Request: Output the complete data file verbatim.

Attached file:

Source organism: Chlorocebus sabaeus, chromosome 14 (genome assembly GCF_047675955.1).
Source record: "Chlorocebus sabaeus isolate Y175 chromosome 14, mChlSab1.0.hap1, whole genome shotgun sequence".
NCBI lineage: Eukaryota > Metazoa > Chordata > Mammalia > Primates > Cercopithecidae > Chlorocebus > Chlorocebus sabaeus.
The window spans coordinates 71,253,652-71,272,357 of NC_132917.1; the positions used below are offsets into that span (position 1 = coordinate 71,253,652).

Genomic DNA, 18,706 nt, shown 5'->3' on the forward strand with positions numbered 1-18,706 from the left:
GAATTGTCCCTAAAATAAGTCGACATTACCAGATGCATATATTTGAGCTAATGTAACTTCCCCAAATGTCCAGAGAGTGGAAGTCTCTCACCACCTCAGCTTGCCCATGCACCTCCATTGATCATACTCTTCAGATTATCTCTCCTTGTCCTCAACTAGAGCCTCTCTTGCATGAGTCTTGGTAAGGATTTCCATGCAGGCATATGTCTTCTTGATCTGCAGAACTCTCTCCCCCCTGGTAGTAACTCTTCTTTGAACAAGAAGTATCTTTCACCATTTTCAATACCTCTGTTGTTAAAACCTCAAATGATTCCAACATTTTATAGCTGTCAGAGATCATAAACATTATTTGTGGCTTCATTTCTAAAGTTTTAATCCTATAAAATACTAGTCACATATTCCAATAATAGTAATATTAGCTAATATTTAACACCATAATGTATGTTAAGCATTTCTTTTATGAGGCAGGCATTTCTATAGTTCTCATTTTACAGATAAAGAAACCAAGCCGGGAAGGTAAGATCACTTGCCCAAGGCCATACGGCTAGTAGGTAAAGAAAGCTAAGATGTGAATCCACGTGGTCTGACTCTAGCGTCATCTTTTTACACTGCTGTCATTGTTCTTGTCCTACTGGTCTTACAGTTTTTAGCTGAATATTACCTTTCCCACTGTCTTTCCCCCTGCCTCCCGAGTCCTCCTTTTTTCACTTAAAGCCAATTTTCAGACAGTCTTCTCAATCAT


Source organism: Chlorocebus sabaeus, chromosome 14 (genome assembly GCF_047675955.1).
Source record: "Chlorocebus sabaeus isolate Y175 chromosome 14, mChlSab1.0.hap1, whole genome shotgun sequence".
NCBI lineage: Eukaryota > Metazoa > Chordata > Mammalia > Primates > Cercopithecidae > Chlorocebus > Chlorocebus sabaeus.
The window spans coordinates 71,253,652-71,272,357 of NC_132917.1; the positions used below are offsets into that span (position 1 = coordinate 71,253,652).

Genomic DNA, 18,706 nt, shown 5'->3' on the forward strand with positions numbered 1-18,706 from the left:
GAATTGTCCCTAAAATAAGTCGACATTACCAGATGCATATATTTGAGCTAATGTAACTTCCCCAAATGTCCAGAGAGTGGAAGTCTCTCACCACCTCAGCTTGCCCATGCACCTCCATTGATCATACTCTTCAGATTATCTCTCCTTGTCCTCAACTAGAGCCTCTCTTGCATGAGTCTTGGTAAGGATTTCCATGCAGGCATATGTCTTCTTGATCTGCAGAACTCTCTCCCCCCTGGTAGTAACTCTTCTTTGAACAAGAAGTATCTTTCACCATTTTCAATACCTCTGTTGTTAAAACCTCAAATGATTCCAACATTTTATAGCTGTCAGAGATCATAAACATTATTTGTGGCTTCATTTCTAAAGTTTTAATCCTATAAAATACTAGTCACATATTCCAATAATAGTAATATTAGCTAATATTTAACACCATAATGTATGTTAAGCATTTCTTTTATGAGGCAGGCATTTCTATAGTTCTCATTTTACAGATAAAGAAACCAAGCCGGGAAGGTAAGATCACTTGCCCAAGGCCATACGGCTAGTAGGTAAAGAAAGCTAAGATGTGAATCCACGTGGTCTGACTCTAGCGTCATCTTTTTACACTGCTGTCATTGTTCTTGTCCTACTGGTCTTACAGTTTTTAGCTGAATATTACCTTTCCCACTGTCTTTCCCCCTGCCTCCCGAGTCCTCCTTTTTTCACTTAAAGCCAATTTTCAGACAGTCTTCTCAATCAT